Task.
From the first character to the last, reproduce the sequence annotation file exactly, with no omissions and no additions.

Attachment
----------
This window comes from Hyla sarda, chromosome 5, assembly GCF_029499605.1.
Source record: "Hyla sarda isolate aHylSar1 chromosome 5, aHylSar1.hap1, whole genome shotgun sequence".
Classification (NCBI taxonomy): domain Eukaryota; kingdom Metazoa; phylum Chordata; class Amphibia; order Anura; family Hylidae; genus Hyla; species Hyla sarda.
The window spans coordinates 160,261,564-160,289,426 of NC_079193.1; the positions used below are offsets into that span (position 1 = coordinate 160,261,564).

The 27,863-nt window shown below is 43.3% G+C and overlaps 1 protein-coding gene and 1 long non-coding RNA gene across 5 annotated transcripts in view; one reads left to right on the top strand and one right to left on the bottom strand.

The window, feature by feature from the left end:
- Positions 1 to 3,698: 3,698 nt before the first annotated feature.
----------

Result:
This window comes from Hyla sarda, chromosome 5, assembly GCF_029499605.1.
Source record: "Hyla sarda isolate aHylSar1 chromosome 5, aHylSar1.hap1, whole genome shotgun sequence".
Classification (NCBI taxonomy): domain Eukaryota; kingdom Metazoa; phylum Chordata; class Amphibia; order Anura; family Hylidae; genus Hyla; species Hyla sarda.
The window spans coordinates 160,261,564-160,289,426 of NC_079193.1; the positions used below are offsets into that span (position 1 = coordinate 160,261,564).

The 27,863-nt window shown below is 43.3% G+C and overlaps 1 protein-coding gene and 1 long non-coding RNA gene across 5 annotated transcripts in view; one reads left to right on the top strand and one right to left on the bottom strand.

The window, feature by feature from the left end:
- Positions 1 to 3,698: 3,698 nt before the first annotated feature.